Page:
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 21 May 2018

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News

Hep C treatment transformation in a national healthcare system after direct antiviral agents

A study in the latest issue of the Alimentary Pharmacology & Therapeutics examines the transformation of hepatitis C antiviral treatment in a national healthcare system following the introduction of direct antiviral agents.

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Highly effective direct antiviral agents for hepatitis C virus (HCV) were introduced recently. Their utilisation has been limited by high cost and low access to care.

Dr Ioannou and colleagues from Washington, USA described the effect of direct antiviral agents on HCV treatment and cure rates in the United States Veterans Affairs national healthcare system.

The researchers identified all HCV antiviral treatment regimens initiated from 1999 to 2015 in the Veterans Affairs' national healthcare system, and determined if they resulted in sustained virological response.

HCV antiviral treatment rates were low in the interferon era. 

The team found that the introduction of simeprevir and sofosbuvir in 2013 and ledipasvir/sofosbuvir and paritaprevir/ombitasvir/ritonavir/dasabuvir in 2014 were followed by increases in annual treatment rates to 9180 in 2014, and 31,028 in 2015.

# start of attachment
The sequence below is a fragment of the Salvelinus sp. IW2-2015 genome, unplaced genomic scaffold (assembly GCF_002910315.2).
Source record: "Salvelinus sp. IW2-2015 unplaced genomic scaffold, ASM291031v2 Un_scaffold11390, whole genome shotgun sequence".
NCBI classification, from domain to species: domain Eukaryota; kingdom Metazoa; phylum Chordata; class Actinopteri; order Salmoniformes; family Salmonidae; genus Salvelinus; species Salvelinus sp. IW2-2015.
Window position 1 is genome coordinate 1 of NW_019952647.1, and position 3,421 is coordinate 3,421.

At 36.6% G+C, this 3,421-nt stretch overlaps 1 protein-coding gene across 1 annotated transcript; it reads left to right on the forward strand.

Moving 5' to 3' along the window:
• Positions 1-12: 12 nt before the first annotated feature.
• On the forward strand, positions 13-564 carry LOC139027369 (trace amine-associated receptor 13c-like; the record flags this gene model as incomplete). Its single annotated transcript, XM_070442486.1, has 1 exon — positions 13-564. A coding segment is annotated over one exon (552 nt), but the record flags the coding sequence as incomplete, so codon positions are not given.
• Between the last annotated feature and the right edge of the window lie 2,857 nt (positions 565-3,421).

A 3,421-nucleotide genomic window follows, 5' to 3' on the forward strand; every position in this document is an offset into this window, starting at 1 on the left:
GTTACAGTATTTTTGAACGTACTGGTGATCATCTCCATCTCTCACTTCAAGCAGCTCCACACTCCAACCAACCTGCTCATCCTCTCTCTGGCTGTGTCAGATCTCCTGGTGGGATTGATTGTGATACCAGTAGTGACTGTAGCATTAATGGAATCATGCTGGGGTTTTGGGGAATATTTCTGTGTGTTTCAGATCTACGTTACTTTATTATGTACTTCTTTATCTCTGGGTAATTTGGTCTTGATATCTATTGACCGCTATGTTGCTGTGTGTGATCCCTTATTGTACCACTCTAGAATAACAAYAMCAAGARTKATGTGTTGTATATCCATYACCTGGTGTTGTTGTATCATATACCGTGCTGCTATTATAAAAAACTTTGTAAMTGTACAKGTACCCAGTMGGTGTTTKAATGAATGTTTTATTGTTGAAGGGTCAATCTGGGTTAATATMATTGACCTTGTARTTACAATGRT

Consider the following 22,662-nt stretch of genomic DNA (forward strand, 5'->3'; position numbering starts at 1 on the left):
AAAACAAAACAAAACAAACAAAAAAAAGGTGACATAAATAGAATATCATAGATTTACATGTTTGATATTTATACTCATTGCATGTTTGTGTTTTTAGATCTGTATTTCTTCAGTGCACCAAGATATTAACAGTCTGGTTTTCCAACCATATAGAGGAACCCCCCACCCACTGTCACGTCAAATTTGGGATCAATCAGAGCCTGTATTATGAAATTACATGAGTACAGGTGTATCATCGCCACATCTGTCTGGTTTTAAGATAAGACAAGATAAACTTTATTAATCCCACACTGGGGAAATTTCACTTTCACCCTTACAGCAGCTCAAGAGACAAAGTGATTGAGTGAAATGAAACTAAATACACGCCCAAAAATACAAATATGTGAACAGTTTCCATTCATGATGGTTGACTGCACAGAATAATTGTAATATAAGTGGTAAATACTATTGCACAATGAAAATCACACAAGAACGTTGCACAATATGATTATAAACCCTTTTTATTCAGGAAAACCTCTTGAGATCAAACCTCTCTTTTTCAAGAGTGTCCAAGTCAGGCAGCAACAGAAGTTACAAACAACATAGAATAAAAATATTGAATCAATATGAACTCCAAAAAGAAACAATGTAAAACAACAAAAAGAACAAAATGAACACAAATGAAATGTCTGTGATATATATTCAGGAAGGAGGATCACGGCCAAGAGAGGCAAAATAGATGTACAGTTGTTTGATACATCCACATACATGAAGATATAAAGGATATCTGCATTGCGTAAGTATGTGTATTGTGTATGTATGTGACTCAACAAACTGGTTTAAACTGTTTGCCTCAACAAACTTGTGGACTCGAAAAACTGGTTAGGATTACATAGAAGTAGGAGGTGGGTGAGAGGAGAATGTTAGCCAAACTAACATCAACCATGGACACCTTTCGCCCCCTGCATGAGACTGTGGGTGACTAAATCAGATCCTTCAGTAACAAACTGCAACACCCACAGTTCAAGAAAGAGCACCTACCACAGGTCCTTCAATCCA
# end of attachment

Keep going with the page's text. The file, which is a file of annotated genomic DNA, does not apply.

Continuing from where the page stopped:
The number of patients achieving sustained virological response was 1313 in 2010, the last year of the interferon era, and increased 6-fold to 7377 in 2014, and 21-fold to 28,084 in 2015. 

The proportion of treated patients who achieved sustained virological response increased to 91% in 2015
Alimentary Pharmacology & Therapeutics
The researchers reported that the proportion of treated patients who achieved sustained virological response increased from 19% in 1999 and 36% in 2010 to 91% in 2015. 

Within 2015, the team observed that monthly treatment rates ranged from 727 in July to 6868 in September correlating with the availability of funds for direct antiviral agents.

Dr Ioannou's team comments, "Direct antiviral agents resulted in a 21-fold increase in the number of patients achieving HCV cure."

"Treatment rates in 2015 were limited primarily by the availability of funds."

"Further increases in funding and cost reductions of direct antiviral agents in 2016 suggest that the Veterans Affairs could cure the majority of HCV-infected Veterans in care within the next few years."

Aliment Pharmacol Ther 2017: 45(9): 1201–1212 
06 April 2017

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